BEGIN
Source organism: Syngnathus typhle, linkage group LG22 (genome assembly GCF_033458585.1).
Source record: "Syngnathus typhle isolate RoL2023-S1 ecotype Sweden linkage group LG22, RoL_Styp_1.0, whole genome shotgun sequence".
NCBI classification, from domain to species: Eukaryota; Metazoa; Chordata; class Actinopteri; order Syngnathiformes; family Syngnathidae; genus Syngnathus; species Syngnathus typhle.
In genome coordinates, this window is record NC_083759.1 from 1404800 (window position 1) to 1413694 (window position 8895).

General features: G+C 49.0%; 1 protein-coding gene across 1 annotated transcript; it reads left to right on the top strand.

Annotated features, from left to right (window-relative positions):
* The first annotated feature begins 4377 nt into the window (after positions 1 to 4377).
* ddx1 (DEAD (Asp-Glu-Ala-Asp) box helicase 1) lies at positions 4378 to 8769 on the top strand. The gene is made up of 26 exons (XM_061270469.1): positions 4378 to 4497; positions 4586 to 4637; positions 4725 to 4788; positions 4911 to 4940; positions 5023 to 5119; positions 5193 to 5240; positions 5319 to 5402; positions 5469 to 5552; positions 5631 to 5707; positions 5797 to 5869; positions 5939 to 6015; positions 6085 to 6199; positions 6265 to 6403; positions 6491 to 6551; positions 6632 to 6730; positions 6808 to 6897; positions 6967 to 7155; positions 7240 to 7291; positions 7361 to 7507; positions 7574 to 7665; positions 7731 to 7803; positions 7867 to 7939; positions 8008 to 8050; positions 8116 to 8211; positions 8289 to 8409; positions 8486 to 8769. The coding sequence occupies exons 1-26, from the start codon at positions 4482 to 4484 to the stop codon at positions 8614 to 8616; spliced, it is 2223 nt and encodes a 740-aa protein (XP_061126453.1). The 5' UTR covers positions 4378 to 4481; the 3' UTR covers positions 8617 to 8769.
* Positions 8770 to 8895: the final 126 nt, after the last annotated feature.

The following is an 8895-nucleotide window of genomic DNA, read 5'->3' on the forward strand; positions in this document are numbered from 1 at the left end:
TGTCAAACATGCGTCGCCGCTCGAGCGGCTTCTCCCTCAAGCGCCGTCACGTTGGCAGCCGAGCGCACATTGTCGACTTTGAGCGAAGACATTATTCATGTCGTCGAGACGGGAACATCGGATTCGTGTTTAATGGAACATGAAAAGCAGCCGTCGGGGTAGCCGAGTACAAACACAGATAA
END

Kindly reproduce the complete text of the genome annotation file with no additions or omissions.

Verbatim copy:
Source organism: Syngnathus typhle, linkage group LG22 (genome assembly GCF_033458585.1).
Source record: "Syngnathus typhle isolate RoL2023-S1 ecotype Sweden linkage group LG22, RoL_Styp_1.0, whole genome shotgun sequence".
NCBI classification, from domain to species: Eukaryota; Metazoa; Chordata; class Actinopteri; order Syngnathiformes; family Syngnathidae; genus Syngnathus; species Syngnathus typhle.
In genome coordinates, this window is record NC_083759.1 from 1404800 (window position 1) to 1413694 (window position 8895).

General features: G+C 49.0%; 1 protein-coding gene across 1 annotated transcript; it reads left to right on the top strand.

Annotated features, from left to right (window-relative positions):
* The first annotated feature begins 4377 nt into the window (after positions 1 to 4377).
* ddx1 (DEAD (Asp-Glu-Ala-Asp) box helicase 1) lies at positions 4378 to 8769 on the top strand. The gene is made up of 26 exons (XM_061270469.1): positions 4378 to 4497; positions 4586 to 4637; positions 4725 to 4788; positions 4911 to 4940; positions 5023 to 5119; positions 5193 to 5240; positions 5319 to 5402; positions 5469 to 5552; positions 5631 to 5707; positions 5797 to 5869; positions 5939 to 6015; positions 6085 to 6199; positions 6265 to 6403; positions 6491 to 6551; positions 6632 to 6730; positions 6808 to 6897; positions 6967 to 7155; positions 7240 to 7291; positions 7361 to 7507; positions 7574 to 7665; positions 7731 to 7803; positions 7867 to 7939; positions 8008 to 8050; positions 8116 to 8211; positions 8289 to 8409; positions 8486 to 8769. The coding sequence occupies exons 1-26, from the start codon at positions 4482 to 4484 to the stop codon at positions 8614 to 8616; spliced, it is 2223 nt and encodes a 740-aa protein (XP_061126453.1). The 5' UTR covers positions 4378 to 4481; the 3' UTR covers positions 8617 to 8769.
* Positions 8770 to 8895: the final 126 nt, after the last annotated feature.

The following is an 8895-nucleotide window of genomic DNA, read 5'->3' on the forward strand; positions in this document are numbered from 1 at the left end:
TGTCAAACATGCGTCGCCGCTCGAGCGGCTTCTCCCTCAAGCGCCGTCACGTTGGCAGCCGAGCGCACATTGTCGACTTTGAGCGAAGACATTATTCATGTCGTCGAGACGGGAACATCGGATTCGTGTTTAATGGAACATGAAAAGCAGCCGTCGGGGTAGCCGAGTACAAACACAGATAA